The Defense of Your Case

Every case is different, and no two cases have the exact same factual allegations. However, it is our job as criminal defense lawyers to analyze your case and determine the best way to attack the prosecutions case. Are there factual disputes? Are there timeliness issues? Are there self-defense issues that must be explored? In order to make understand the charges and the allegations against our clients we file a demand for discovery.

Florida Rules of Criminal 3.220 provides that “by filing with the court and serving on the prosecuting attorney a “Notice of Discovery” which shall bind both the prosecution and defendant to all discovery procedures contained in these rules.” This discovery obligation means that the prosecutor must disclose to us and permit us to copy, test, or photograph:

  1.  all the names and address of any person that has information relevant to any offense charged or defense to the charge,
  2.  the statement of any person who has relevant information
  3.  any written or recorded statements made by the defendant or co-defendant
  4.  all papers or objects that were obtained from the defendant
  5.  whether the government has any information that was provided by a confidential informant
  6.  whether there is any electronic surveillance, including wiretapping evidence
  7.  reports or statements of any experts
  8.  any papers or objects that the prosecutor intends to use that were not obtained from the defendant
  9.  any objects in the possession of the police that could be tested for DNA
  10.  whether any state material was provided by an informant

Once we have received the discovery, we will have an opportunity to review that material, and you will have the opportunity to review it as well. The rule of criminal procedure also allows us to conduct a deposition. A deposition is a process where we will be able to conduct an interview of a witness who is under oath and a court reporter is typing everything that is said. The reason for taking a deposition is to better understand what a witness would testify to at trial, look for inconsistencies in past statements, and determine if other evidence or witnesses exist. The government also has the ability to depose our witnesses.

Once we have the opportunity to review the discovery and take the depositions we then look into the best defenses and strategy to further your case. These defenses may include pretrial motions, trial motions, or determining if there is sufficient evidence to prove the case.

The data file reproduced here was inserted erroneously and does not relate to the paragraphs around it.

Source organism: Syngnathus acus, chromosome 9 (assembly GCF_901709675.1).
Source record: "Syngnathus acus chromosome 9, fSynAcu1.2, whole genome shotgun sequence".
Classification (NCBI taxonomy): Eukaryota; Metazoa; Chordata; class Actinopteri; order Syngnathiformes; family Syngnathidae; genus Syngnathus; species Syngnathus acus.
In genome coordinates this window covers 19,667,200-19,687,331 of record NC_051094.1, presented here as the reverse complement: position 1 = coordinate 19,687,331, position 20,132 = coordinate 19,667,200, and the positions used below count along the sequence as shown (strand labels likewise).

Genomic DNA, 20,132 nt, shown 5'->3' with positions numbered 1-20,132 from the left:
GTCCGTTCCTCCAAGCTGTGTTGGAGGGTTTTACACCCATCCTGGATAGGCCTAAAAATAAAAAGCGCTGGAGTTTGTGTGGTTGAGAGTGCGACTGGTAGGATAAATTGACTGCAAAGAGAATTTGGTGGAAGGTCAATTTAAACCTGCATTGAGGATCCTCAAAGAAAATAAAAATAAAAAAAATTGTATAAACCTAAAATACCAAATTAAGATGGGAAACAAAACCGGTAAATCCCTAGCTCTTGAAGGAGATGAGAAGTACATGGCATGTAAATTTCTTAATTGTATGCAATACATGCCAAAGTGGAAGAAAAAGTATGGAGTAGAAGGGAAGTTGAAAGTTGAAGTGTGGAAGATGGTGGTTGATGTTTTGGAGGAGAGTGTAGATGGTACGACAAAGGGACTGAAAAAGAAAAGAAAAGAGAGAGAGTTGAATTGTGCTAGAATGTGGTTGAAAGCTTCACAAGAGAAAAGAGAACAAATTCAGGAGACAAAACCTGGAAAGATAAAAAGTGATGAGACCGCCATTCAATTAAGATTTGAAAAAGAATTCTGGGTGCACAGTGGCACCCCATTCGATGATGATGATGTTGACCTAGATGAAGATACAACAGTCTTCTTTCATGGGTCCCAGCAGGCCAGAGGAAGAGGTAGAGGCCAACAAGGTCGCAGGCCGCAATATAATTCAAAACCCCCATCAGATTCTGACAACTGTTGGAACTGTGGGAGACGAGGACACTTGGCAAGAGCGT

Pretrial motion may include motions to suppress. A motion to suppress asserts that the law enforcement did not have a right to stop you or seize the evidence that government is using to prove their case. The government violate the 4th Amendment and use the evidence to prove that a crime had occurred. An example would be stopping a car without a valid reason or searching a car without a warrant or without probable cause.

Another pretrial motion to suppresses is for a violation of your 5th Amendment Rights, or Miranda rights. Did the police read your Miranda warnings? Did they deny your request for an attorney before questioning you? Did you tell them to did not want to answer questions but they persisted?

Other pretrial motions that may filed are:

After examining the government’s evidence we feel that a trial is the best way to resolve the case. At trial we will attempt to prove that the government cannot prove beyond and to the exclusion of a reasonable doubt that a crime occurred. This is often referred to a examining the sufficiency of the evidence. Alternatively, we may present Affirmative Defenses. Affirmative defenses argue to the jury that yes the conduct alleged by the prosecutor is correct , but you were legally justified in that behavior.

The examination of your case by an experienced criminal defense attorney is an important and potentially life altering decision. The attorneys at Moses and Rooth have over 30 years of combined experience to assist you. Let us review your case. Call today for a free initial consultation or submit a message online.